How does Howells engage with Realism in his novel?
Howells was seen as a founding father and leading advocate of Literary Realism in 19th-century America, and he engages with it heavily in this novel.
First, the characters are presented as people who inhabit more than one personality type or character stereotype. Penelope is the intelligent sister, but she is also quite sentimental and emotional in her initial refusal of Tom’s love. As another example, consider how Silas is presented as a fair businessman and morally upright thinker despite having evidently committed sins in his past against Rogers. Each character has negative traits mixed in with their more positive traits, presenting a depth and nuance more in line with reality than fiction.
Second, the arc of the novel's plot is more representative of life, since chance plays an important part. The house on Beacon Street burning down and Rogers' milling properties going bust both accelerates Silas’ bankruptcy, yet these are two independent events with no relation to one another and no intentional cause. In writing events like these into his work, Howells actively works against a Romantic plot structure, where most events are consequentially related to or guided by fate. In doing so, Howells presents the harrowing idea that tragedy often happens without reason.
Third, the way that the Romantic novel Tears, Idle Tears is mocked also reflects a craving on Howells' part (as well as on some characters' parts) to see a greater resemblance of fiction and reality. As Sewell (as well as Howells himself) argues, only realistic fiction can teach people about the smartest and best ways to live, as well as expose common mistakes or flaws. Romantic fiction, with its false ideals, only teaches people to act irrationally.
Finally, Howells interacts with Realism in the text by his means of resolving the Lapham story. In a Romantic novel, the ending would have concluded with a grand display of happiness after some distress—for example, coming together for a fantastic and happy wedding. In this novel, on the other hand, the ending only ever reaches contentment at most, and the cyclical structure of the narrative conveys a futility that dismantles Romantic ideals.
What does Howells suggest about the different settings of the city and country?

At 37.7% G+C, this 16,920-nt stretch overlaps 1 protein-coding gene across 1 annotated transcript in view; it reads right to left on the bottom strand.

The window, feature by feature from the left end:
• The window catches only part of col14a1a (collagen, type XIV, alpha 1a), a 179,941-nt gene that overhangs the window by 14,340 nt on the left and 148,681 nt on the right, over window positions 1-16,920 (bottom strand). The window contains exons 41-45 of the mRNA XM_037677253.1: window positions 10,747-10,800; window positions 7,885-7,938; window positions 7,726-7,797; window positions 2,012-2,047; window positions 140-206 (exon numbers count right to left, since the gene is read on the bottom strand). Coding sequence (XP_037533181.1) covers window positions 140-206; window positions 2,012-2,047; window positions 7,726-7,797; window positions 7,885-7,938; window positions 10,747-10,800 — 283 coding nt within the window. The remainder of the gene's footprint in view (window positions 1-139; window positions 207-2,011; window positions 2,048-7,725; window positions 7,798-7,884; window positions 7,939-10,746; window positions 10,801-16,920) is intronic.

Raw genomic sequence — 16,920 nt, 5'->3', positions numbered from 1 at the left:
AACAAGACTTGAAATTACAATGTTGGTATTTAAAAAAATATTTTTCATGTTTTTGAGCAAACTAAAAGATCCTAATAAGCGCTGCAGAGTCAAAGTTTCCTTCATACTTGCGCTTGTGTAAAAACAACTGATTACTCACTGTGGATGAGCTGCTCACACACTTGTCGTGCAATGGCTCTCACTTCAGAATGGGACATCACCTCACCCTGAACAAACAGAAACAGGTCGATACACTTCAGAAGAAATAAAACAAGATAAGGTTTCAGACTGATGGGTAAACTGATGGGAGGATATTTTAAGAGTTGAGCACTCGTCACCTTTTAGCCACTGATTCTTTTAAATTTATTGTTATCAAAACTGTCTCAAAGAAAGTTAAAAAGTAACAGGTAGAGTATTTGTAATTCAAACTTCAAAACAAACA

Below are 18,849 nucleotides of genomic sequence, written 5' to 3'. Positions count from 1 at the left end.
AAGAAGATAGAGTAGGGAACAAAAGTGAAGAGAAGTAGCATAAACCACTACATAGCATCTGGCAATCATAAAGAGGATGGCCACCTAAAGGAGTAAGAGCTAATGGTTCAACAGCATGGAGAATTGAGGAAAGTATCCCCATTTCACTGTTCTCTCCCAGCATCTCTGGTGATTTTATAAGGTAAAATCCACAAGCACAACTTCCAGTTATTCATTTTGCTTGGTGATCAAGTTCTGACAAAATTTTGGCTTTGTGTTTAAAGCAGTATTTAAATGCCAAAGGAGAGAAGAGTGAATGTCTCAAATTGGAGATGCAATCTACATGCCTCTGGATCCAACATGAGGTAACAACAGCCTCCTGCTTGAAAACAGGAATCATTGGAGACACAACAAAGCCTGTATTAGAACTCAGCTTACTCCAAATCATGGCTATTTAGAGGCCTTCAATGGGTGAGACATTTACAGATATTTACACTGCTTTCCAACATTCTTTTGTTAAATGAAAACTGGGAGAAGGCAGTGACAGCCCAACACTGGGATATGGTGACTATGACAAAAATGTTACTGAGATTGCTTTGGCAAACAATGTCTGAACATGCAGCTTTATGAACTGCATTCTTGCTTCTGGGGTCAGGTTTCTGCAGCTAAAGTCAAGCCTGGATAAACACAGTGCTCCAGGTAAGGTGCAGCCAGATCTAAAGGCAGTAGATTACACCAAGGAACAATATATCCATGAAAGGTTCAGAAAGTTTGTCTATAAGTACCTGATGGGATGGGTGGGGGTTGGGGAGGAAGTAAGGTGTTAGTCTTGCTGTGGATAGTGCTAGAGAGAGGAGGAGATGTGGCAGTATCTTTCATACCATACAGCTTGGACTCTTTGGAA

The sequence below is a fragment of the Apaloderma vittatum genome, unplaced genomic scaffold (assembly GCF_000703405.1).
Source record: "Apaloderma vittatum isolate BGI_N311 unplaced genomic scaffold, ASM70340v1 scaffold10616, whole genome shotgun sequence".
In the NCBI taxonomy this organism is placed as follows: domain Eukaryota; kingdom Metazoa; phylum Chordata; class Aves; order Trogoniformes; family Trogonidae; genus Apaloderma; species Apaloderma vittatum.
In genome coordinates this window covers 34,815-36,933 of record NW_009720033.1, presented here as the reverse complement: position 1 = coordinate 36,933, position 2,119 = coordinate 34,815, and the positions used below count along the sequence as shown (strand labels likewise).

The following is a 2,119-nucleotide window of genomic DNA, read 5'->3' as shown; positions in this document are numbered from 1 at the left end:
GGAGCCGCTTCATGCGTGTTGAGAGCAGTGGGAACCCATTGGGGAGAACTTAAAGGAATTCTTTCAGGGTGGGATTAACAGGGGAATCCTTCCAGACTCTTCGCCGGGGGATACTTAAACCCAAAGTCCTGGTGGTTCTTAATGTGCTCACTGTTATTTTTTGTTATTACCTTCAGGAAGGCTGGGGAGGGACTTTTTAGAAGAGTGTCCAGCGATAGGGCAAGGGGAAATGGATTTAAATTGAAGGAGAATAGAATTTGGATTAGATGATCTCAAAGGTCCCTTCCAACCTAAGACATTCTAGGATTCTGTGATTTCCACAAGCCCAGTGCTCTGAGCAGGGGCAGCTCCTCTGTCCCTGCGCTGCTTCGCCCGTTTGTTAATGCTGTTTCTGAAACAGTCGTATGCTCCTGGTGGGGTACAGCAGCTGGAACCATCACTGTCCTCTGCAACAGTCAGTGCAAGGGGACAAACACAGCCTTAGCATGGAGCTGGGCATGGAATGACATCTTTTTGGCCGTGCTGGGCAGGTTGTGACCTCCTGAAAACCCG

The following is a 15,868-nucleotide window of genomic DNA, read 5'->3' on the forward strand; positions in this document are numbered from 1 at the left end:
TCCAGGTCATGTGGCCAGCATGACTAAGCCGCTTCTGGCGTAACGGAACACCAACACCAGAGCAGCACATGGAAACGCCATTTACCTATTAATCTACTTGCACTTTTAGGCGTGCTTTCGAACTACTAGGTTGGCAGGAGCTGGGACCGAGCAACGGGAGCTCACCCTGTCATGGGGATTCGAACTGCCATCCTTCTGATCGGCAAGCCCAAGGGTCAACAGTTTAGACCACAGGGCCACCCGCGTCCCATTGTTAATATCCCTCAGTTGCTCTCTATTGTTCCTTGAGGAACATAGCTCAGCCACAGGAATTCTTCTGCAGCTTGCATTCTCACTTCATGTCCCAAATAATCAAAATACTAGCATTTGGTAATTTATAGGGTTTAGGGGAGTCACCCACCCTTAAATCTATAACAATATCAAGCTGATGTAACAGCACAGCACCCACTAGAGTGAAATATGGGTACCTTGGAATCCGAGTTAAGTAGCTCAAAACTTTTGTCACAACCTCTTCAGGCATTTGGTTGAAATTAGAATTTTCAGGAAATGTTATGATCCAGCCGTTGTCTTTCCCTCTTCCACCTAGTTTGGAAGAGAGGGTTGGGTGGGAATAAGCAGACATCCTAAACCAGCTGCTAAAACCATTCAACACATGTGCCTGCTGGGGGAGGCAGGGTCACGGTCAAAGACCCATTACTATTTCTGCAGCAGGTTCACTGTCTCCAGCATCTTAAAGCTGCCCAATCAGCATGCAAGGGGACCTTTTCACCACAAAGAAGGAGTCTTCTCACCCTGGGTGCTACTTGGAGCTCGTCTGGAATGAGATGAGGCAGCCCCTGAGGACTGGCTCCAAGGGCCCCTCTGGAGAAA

The Rise of Silas Lapham is set almost entirely within an urban environment—specifically, in Boston. However, the novel is bookended by Silas’ origin and terminus as a simple worker in the countryside of Vermont. While we barely see family life here, what we do see works to suggest specific and concrete connotations for the urban and rural settings.
When in the city, and especially Boston, Silas loses sight of what is important and is entirely engulfed by social fancies. He strives to own what other rich people own, and he lives his life based on social expectations and others' approval. He also encounters unsavory characters who are associated with business and the busy city life, such as Bartley Hubbard, the English businessmen, and Hen Dewey. The behavior of each of these characters suggests an atmosphere of corruption or decadence in a unique way.
By comparison, the country is presented as a humble and honest place. It is where Silas begins, raised on "the simple virtues of the Old Testament and Poor Richard's Almanac" (5). It is also where Silas must cyclically return at the end, when he remembers his true roots and the importance of his moral compass and family life. Additionally and interestingly, those who live in the city use Silas's country origins as an excuse to dislike or act unsympathetically towards him—providing further evidence that those in the city have a certain corruption to them that those in the country resist or fail to adopt.
Discuss the narrative voice of The Rise of Silas Lapham. How are characters and events described and relayed to readers?
The genre of Howells’ novel as a Realist novel deeply impacts the narrative voice used. As a text that aspires to be as close to reality as possible, the narrator acts as invisible as possible, since to acknowledge a narrator would be to acknowledge the novel as an object and piece of fiction. Therefore, while the narration is omniscient and we do get insight into certain characters' thoughts, relatively little of the psychology of the characters is revealed outside of their speech. Further, Howells's narrator shuns the clunky narrative device of exposition in favor of something more realistic—specifically, the opening scene with Bartley Hubbard where Silas’ past is revealed through an interview.
The narrator is not completely invisible, however, announcing their presence with an "I" pronoun in the novel's concluding chapter. Even so, this deployment of the first-person pronoun is mainly to expose the limitations of the narrator's knowledge of the characters' thoughts and future events. Additionally, though, one cannot help but notice the narrator's presence in the tactfulness with which certain ironies unfold and are relayed to make certain characters look absurd or misguided. Still, a great deal of value judgements and personality analysis is left for readers to conduct themselves, studying what each character says and drawing their own conclusions.